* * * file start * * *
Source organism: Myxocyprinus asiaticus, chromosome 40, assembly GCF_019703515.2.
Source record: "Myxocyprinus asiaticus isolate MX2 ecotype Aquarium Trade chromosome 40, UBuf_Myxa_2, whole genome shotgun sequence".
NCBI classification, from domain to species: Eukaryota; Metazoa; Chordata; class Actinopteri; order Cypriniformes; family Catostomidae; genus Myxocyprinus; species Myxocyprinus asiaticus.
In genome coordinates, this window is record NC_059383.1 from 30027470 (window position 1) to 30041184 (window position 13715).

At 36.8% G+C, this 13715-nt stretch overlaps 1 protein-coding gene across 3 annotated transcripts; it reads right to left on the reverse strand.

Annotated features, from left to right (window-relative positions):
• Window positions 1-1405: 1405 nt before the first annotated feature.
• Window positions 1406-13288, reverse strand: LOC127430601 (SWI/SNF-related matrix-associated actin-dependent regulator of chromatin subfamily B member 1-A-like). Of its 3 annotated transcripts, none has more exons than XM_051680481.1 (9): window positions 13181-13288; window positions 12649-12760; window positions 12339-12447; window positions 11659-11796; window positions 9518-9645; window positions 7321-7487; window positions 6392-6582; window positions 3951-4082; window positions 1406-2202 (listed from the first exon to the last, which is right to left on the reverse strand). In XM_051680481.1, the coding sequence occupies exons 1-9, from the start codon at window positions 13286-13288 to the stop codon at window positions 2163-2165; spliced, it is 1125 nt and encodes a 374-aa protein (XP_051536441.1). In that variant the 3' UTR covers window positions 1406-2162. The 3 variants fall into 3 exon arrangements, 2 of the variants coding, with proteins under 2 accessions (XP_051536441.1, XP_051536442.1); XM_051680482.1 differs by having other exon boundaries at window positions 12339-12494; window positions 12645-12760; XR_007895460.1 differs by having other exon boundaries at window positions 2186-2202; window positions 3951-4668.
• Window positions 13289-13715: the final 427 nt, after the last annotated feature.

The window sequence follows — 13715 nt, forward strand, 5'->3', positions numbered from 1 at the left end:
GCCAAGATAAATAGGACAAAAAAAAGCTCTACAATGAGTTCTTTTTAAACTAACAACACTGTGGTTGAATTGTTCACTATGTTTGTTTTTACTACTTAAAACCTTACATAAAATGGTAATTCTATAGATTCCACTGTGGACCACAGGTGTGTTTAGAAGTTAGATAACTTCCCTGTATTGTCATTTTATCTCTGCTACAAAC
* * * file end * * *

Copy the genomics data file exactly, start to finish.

Source organism: Myxocyprinus asiaticus, chromosome 40, assembly GCF_019703515.2.
Source record: "Myxocyprinus asiaticus isolate MX2 ecotype Aquarium Trade chromosome 40, UBuf_Myxa_2, whole genome shotgun sequence".
NCBI classification, from domain to species: Eukaryota; Metazoa; Chordata; class Actinopteri; order Cypriniformes; family Catostomidae; genus Myxocyprinus; species Myxocyprinus asiaticus.
In genome coordinates, this window is record NC_059383.1 from 30027470 (window position 1) to 30041184 (window position 13715).

At 36.8% G+C, this 13715-nt stretch overlaps 1 protein-coding gene across 3 annotated transcripts; it reads right to left on the reverse strand.

Annotated features, from left to right (window-relative positions):
• Window positions 1-1405: 1405 nt before the first annotated feature.
• Window positions 1406-13288, reverse strand: LOC127430601 (SWI/SNF-related matrix-associated actin-dependent regulator of chromatin subfamily B member 1-A-like). Of its 3 annotated transcripts, none has more exons than XM_051680481.1 (9): window positions 13181-13288; window positions 12649-12760; window positions 12339-12447; window positions 11659-11796; window positions 9518-9645; window positions 7321-7487; window positions 6392-6582; window positions 3951-4082; window positions 1406-2202 (listed from the first exon to the last, which is right to left on the reverse strand). In XM_051680481.1, the coding sequence occupies exons 1-9, from the start codon at window positions 13286-13288 to the stop codon at window positions 2163-2165; spliced, it is 1125 nt and encodes a 374-aa protein (XP_051536441.1). In that variant the 3' UTR covers window positions 1406-2162. The 3 variants fall into 3 exon arrangements, 2 of the variants coding, with proteins under 2 accessions (XP_051536441.1, XP_051536442.1); XM_051680482.1 differs by having other exon boundaries at window positions 12339-12494; window positions 12645-12760; XR_007895460.1 differs by having other exon boundaries at window positions 2186-2202; window positions 3951-4668.
• Window positions 13289-13715: the final 427 nt, after the last annotated feature.

The window sequence follows — 13715 nt, forward strand, 5'->3', positions numbered from 1 at the left end:
GCCAAGATAAATAGGACAAAAAAAAGCTCTACAATGAGTTCTTTTTAAACTAACAACACTGTGGTTGAATTGTTCACTATGTTTGTTTTTACTACTTAAAACCTTACATAAAATGGTAATTCTATAGATTCCACTGTGGACCACAGGTGTGTTTAGAAGTTAGATAACTTCCCTGTATTGTCATTTTATCTCTGCTACAAAC